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Discussion Starter · #1 ·
Original wheels are 205/75/14, diameter 26" , width 8.1". I think they are factory14 x 6 wheels not sure of backspace.

245/60/15 on 15x8, Im wondering if they would fit they have a 26.6" diameter and 9.6" width. If I cant find longer control arms, I could use spacers or wheels with less backspace. The goal is for a wider stance, 1.5" past the wheel wells.

It would be great if I wouldnt have to lift the truck to get the look I want.
 

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2002 S10 LS Extra Cab 4.3L 2WD. 2/3 drop
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I'm running 255/60/15 rear and 215/70/15 front.
2/3 drop, tall lower ball joints.
Still inside the well, but front barely rubs at full lock.
Also on stock '02 wheels.

Maybe this info is useful...
 

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Discussion Starter · #7 ·
I'm running 255/60/15 rear and 215/70/15 front.
2/3 drop, tall lower ball joints.
Still inside the well, but front barely rubs at full lock.
Also on stock '02 wheels.

Maybe this info is useful...
Thanks MK.
 

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Sounds like your trying to use 4wd wheels with a bunch of offset. Stock 15" 2wd wheels should have no issues with a tire 1/2" taller and 1-1/2" wider. Or any other 0 offset 15x8 wheels.
You will need 2-1/2" spacers to get near the poke you want. That could cause some rubbing on the fenders. Nothing a 3# hammer or Sawzall can't cure.
If you're using 4wd or some other wheels with 2" (50mm) positive offset there's no way to get them out there.
 

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Discussion Starter · #9 ·
Sounds like your trying to use 4wd wheels with a bunch of offset. Stock 15" 2wd wheels should have no issues with a tire 1/2" taller and 1-1/2" wider. Or any other 0 offset 15x8 wheels.
You will need 2-1/2" spacers to get near the poke you want. That could cause some rubbing on the fenders. Nothing a 3# hammer or Sawzall can't cure.
If you're using 4wd or some other wheels with 2" (50mm) positive offset there's no way to get them out there.
Thanks. I dont have the wheels yet. Whats on there now is just the skinny 14x6 2wd wheels. So I have to pick some wheels and you are tellling me they should have zero offset. So do factory 15x7s have zero offset? If so that would mean 3.5" of backspacing correct? So then I need a 2.5" spacer for a total backspace of 6" correct? If it the new tire was 1.5" wider then the wheel would only have to be 3/4" further away from the hub flange than stock correct? So a 3/4" spacer would bring me to stock poke which is no poke at all. So then add 2.5" spacer and depending how far the outer edge of the tire is away from the wheel well at this point and if its 1" away still , then the 2.5" spacers will bring to 1.5" of poke which is what I want. I have to do some measuring tomorrow. This is very interesting, I think Im figuring out what I need now. thanks. no sawzall or hammers LOL.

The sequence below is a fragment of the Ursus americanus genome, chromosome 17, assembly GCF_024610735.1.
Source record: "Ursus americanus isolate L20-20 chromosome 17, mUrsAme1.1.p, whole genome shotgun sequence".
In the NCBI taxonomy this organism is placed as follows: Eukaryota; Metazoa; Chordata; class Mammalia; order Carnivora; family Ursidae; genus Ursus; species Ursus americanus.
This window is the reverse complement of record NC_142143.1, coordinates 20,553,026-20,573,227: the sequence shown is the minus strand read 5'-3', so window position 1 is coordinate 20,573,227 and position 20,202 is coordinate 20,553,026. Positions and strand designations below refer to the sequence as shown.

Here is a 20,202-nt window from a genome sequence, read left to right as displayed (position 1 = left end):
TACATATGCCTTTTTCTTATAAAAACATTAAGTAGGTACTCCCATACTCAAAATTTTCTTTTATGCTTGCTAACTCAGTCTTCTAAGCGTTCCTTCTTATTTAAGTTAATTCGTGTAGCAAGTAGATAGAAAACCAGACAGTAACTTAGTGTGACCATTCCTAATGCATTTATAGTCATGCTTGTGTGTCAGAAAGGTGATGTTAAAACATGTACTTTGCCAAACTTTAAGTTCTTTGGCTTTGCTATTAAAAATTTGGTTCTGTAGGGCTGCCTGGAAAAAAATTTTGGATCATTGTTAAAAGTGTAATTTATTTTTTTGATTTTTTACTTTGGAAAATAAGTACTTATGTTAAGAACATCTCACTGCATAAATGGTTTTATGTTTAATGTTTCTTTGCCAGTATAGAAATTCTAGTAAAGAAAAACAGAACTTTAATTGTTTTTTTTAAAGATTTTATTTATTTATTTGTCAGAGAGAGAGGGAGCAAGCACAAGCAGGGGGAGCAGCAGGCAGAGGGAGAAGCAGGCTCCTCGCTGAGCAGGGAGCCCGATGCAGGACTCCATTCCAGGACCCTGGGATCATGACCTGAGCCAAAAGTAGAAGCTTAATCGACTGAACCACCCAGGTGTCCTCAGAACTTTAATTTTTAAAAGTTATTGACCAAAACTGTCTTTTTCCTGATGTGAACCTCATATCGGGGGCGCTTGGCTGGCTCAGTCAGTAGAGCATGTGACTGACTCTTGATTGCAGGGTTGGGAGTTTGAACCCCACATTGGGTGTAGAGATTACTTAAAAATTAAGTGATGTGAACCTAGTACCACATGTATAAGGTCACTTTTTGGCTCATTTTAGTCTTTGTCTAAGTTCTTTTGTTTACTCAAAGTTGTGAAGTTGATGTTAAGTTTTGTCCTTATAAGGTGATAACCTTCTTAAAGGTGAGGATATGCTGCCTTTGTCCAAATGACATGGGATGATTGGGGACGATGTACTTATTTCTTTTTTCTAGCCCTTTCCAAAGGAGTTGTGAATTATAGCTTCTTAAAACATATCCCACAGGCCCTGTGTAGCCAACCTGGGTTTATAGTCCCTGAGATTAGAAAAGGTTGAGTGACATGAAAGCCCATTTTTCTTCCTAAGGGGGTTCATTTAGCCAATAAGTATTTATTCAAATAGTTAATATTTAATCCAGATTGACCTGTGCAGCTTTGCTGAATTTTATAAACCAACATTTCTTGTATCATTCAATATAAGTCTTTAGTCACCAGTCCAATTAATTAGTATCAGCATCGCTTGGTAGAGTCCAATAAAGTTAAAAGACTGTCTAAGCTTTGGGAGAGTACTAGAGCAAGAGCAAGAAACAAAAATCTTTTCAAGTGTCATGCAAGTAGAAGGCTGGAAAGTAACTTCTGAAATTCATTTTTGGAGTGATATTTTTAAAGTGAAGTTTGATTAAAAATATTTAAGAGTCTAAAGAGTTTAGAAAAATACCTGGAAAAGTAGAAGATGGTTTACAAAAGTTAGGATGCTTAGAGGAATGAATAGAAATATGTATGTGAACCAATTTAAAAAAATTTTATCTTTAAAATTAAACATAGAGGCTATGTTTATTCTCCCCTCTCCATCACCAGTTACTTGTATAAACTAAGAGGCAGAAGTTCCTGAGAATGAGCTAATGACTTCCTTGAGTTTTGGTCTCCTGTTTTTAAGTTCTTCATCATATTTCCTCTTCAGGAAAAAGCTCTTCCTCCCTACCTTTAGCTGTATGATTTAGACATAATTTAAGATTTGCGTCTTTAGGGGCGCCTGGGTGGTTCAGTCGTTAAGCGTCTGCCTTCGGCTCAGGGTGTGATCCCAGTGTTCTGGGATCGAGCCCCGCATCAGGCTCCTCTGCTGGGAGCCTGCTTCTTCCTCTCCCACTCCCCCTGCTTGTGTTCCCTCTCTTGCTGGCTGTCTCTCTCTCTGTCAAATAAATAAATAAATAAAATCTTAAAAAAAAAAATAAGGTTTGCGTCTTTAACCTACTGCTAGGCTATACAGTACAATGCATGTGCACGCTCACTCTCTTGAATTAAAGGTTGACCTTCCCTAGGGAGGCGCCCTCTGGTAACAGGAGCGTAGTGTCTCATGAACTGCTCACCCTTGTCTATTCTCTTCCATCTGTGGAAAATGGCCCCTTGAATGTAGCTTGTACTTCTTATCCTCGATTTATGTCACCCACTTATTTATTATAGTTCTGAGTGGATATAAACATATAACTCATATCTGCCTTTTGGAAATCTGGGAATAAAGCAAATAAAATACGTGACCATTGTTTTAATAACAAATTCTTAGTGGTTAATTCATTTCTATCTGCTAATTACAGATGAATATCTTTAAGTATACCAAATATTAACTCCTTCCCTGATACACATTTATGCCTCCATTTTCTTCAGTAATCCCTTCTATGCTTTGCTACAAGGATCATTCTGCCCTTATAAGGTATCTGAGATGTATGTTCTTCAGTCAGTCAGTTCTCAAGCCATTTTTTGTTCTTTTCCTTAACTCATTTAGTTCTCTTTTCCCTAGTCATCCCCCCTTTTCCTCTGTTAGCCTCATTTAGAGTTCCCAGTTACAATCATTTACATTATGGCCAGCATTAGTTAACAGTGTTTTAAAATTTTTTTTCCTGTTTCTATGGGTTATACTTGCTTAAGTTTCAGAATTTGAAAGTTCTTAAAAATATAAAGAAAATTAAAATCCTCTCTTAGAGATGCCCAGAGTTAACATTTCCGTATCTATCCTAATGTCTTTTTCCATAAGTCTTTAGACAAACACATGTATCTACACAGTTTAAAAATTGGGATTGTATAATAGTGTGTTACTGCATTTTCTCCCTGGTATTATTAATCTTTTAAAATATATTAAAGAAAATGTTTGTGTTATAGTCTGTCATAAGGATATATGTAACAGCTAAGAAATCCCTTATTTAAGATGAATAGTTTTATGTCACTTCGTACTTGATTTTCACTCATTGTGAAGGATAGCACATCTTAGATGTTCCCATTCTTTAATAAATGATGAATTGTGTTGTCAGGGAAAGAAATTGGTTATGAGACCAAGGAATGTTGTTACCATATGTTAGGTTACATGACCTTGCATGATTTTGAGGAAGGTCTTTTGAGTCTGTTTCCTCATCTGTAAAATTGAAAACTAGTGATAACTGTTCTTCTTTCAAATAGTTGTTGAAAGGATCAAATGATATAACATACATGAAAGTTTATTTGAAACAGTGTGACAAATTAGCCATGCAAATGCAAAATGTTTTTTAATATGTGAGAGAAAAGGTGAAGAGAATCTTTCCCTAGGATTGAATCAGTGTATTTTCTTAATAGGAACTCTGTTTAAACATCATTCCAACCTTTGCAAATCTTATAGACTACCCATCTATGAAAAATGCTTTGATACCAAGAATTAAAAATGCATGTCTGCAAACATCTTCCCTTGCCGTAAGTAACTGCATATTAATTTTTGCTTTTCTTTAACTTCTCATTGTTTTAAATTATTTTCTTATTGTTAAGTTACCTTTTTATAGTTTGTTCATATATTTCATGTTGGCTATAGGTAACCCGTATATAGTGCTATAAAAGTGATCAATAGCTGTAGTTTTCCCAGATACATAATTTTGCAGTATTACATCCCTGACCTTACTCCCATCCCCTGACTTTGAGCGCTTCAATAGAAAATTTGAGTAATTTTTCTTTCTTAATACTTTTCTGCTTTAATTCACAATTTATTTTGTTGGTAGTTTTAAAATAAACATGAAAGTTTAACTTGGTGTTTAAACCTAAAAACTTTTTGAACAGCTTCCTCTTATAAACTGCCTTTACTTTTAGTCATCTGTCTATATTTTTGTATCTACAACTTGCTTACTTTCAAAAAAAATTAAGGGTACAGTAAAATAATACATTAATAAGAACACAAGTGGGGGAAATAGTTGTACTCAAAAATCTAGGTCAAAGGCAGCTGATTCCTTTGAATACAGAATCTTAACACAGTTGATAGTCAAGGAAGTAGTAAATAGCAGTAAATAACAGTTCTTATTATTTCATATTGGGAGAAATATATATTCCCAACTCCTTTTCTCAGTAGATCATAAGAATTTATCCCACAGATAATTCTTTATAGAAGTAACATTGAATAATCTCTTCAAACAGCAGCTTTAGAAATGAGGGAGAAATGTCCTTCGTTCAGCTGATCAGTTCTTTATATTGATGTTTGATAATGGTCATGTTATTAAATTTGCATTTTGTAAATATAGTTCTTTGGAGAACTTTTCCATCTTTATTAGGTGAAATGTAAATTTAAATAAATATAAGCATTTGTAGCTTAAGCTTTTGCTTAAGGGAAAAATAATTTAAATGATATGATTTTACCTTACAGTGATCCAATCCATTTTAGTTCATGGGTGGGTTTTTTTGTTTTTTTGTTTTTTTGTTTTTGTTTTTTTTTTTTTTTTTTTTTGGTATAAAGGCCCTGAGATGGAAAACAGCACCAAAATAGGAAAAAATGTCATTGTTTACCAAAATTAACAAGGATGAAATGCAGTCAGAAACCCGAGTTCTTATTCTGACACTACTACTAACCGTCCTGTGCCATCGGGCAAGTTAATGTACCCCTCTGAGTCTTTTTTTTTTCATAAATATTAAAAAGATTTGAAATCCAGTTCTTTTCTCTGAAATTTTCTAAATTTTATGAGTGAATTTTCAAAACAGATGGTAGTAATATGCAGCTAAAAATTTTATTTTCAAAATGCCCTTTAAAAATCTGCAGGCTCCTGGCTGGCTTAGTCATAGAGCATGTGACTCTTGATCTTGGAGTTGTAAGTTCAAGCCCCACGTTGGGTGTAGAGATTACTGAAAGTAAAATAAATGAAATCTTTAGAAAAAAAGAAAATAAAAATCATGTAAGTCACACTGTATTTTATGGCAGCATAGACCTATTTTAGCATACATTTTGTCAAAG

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Sounds like you're learning offset and backspacing. Got it right except for one minor detail.
Offset is measured at the same place the wheel's width is measured - the inside if the bead. That is what the tire mounts against. A 7" wheel is 7 inches from inside of bead to inside of bead. It's a tire to wheel dimension. So a 0 offset (stock) 7" wheel has 3.5" tire either side of the wheel mounting surface at the bead. The WMS is the flat part of the wheels center section that mounts to the hub of the vehicle. Usually at the matching flat surface of the brake rotor. You got all this stuff right.
Backspacing is a wheel to vehicle dimension and has nothing to do with the tire. It is measured from the WMS to the overall inside of the wheel. What's different is that it's the outside of the bead, not the inside of the bead. Nearly all modern wheels are JJ wheels. Which means the bead is 1/2" thick from the bead where the tire mounts to the outer edge of the wheel. A 7" wheel, since it has an outer and inner bead, measure overall 8" wide. That makes the backspacing 4" on a stock 0 offset 15x7 wheel. In other words you can figure out the backspacing by figuring out the offset + 1/2 inch.
In the case of your 0 offset 15x7 3.5 + .5 = 4".
A 4wd and a lot of FWD use somewhere around 50mm positive offset. Since 25.4mm is 1 inch. You are essentially talking 2". A 4wd stock 15x7 has 6"of back spacing because the WMS is moved outward 2".
The opposite direction from where you want to go. They do make wheels with negative offset. The WMS is moved toward the frame of the vehicle. Which would help you get to your desired poke.
Bear in mind, tho, the farther out the wheel is the more of the width of the tire has to clear the outer fender. That's what causes poked wheels to hit the fender when turning. About the only way to decrease any contact is to jack the truck up.
That only works because most fenders are open more closer to the bottom of the opening. Unfortunately there is no cut and dried way to figure out how much is needed. 2 identical trucks will be close, but not the same do to age, wear, abuse, accidents, etc. On my ZR2 my drivers side just rubs a bit at the front and the passengers side clears with 1/2" to spare. But the truck has 201K. Somewhere in a past life the body got moved back a hair on the frame. Could've been in a fender bender at one time.
When you're done it'll likely have a harsh ride, handling will suck because the center of gravity has been raised, and will sling mud down both sides everytime you go through a puddle. Sure that's what you want?
As far as looking cool goes, that look is only cool in some circles and is starting to get old. I remember when bubble fender skirts and lake pipes were cool.

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